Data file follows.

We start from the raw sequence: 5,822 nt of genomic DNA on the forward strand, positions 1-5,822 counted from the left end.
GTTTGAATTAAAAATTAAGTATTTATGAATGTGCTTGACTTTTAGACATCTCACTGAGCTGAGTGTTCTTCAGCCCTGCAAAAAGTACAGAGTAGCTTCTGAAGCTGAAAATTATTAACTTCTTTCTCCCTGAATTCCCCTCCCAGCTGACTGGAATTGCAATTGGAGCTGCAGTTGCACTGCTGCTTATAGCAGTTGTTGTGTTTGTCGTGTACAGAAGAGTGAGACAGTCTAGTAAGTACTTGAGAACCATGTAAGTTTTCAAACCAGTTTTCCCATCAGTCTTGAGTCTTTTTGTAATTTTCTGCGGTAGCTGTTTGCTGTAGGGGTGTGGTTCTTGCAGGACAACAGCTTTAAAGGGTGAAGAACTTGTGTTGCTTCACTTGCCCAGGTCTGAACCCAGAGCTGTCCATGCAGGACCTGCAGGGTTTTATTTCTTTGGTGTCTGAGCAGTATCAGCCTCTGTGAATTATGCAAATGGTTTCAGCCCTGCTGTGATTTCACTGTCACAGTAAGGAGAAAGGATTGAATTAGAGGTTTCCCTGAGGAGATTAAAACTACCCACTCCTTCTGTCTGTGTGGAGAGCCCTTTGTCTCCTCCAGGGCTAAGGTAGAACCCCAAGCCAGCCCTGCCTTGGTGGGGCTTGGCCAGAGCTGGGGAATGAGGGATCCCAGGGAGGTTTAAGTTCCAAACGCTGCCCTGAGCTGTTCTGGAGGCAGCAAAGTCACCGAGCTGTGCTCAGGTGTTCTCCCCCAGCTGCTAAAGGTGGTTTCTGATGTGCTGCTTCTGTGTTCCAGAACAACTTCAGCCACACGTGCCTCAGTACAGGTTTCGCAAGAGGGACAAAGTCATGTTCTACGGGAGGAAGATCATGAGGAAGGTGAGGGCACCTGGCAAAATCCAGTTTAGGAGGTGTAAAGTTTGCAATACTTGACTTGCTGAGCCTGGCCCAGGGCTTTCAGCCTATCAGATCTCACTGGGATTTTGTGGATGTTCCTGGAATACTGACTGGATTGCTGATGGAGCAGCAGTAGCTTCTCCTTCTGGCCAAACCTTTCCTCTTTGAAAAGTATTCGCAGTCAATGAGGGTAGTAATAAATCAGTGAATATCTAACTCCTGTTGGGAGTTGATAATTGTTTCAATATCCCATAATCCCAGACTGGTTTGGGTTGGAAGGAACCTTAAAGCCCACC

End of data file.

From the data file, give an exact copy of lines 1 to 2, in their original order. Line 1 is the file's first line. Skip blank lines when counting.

We start from the raw sequence: 5,822 nt of genomic DNA on the forward strand, positions 1-5,822 counted from the left end.
GTTTGAATTAAAAATTAAGTATTTATGAATGTGCTTGACTTTTAGACATCTCACTGAGCTGAGTGTTCTTCAGCCCTGCAAAAAGTACAGAGTAGCTTCTGAAGCTGAAAATTATTAACTTCTTTCTCCCTGAATTCCCCTCCCAGCTGACTGGAATTGCAATTGGAGCTGCAGTTGCACTGCTGCTTATAGCAGTTGTTGTGTTTGTCGTGTACAGAAGAGTGAGACAGTCTAGTAAGTACTTGAGAACCATGTAAGTTTTCAAACCAGTTTTCCCATCAGTCTTGAGTCTTTTTGTAATTTTCTGCGGTAGCTGTTTGCTGTAGGGGTGTGGTTCTTGCAGGACAACAGCTTTAAAGGGTGAAGAACTTGTGTTGCTTCACTTGCCCAGGTCTGAACCCAGAGCTGTCCATGCAGGACCTGCAGGGTTTTATTTCTTTGGTGTCTGAGCAGTATCAGCCTCTGTGAATTATGCAAATGGTTTCAGCCCTGCTGTGATTTCACTGTCACAGTAAGGAGAAAGGATTGAATTAGAGGTTTCCCTGAGGAGATTAAAACTACCCACTCCTTCTGTCTGTGTGGAGAGCCCTTTGTCTCCTCCAGGGCTAAGGTAGAACCCCAAGCCAGCCCTGCCTTGGTGGGGCTTGGCCAGAGCTGGGGAATGAGGGATCCCAGGGAGGTTTAAGTTCCAAACGCTGCCCTGAGCTGTTCTGGAGGCAGCAAAGTCACCGAGCTGTGCTCAGGTGTTCTCCCCCAGCTGCTAAAGGTGGTTTCTGATGTGCTGCTTCTGTGTTCCAGAACAACTTCAGCCACACGTGCCTCAGTACAGGTTTCGCAAGAGGGACAAAGTCATGTTCTACGGGAGGAAGATCATGAGGAAGGTGAGGGCACCTGGCAAAATCCAGTTTAGGAGGTGTAAAGTTTGCAATACTTGACTTGCTGAGCCTGGCCCAGGGCTTTCAGCCTATCAGATCTCACTGGGATTTTGTGGATGTTCCTGGAATACTGACTGGATTGCTGATGGAGCAGCAGTAGCTTCTCCTTCTGGCCAAACCTTTCCTCTTTGAAAAGTATTCGCAGTCAATGAGGGTAGTAATAAATCAGTGAATATCTAACTCCTGTTGGGAGTTGATAATTGTTTCAATATCCCATAATCCCAGACTGGTTTGGGTTGGAAGGAACCTTAAAGCCCACC